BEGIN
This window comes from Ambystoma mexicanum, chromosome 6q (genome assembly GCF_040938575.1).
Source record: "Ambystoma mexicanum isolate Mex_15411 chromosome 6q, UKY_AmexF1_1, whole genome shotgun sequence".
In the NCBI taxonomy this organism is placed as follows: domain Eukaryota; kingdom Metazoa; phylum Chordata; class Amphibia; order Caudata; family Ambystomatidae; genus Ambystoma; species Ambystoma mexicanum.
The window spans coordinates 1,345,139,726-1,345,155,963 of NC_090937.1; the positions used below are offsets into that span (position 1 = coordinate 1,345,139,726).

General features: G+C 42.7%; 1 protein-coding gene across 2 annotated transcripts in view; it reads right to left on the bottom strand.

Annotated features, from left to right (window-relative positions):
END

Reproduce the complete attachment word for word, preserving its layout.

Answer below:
This window comes from Ambystoma mexicanum, chromosome 6q (genome assembly GCF_040938575.1).
Source record: "Ambystoma mexicanum isolate Mex_15411 chromosome 6q, UKY_AmexF1_1, whole genome shotgun sequence".
In the NCBI taxonomy this organism is placed as follows: domain Eukaryota; kingdom Metazoa; phylum Chordata; class Amphibia; order Caudata; family Ambystomatidae; genus Ambystoma; species Ambystoma mexicanum.
The window spans coordinates 1,345,139,726-1,345,155,963 of NC_090937.1; the positions used below are offsets into that span (position 1 = coordinate 1,345,139,726).

General features: G+C 42.7%; 1 protein-coding gene across 2 annotated transcripts in view; it reads right to left on the bottom strand.

Annotated features, from left to right (window-relative positions):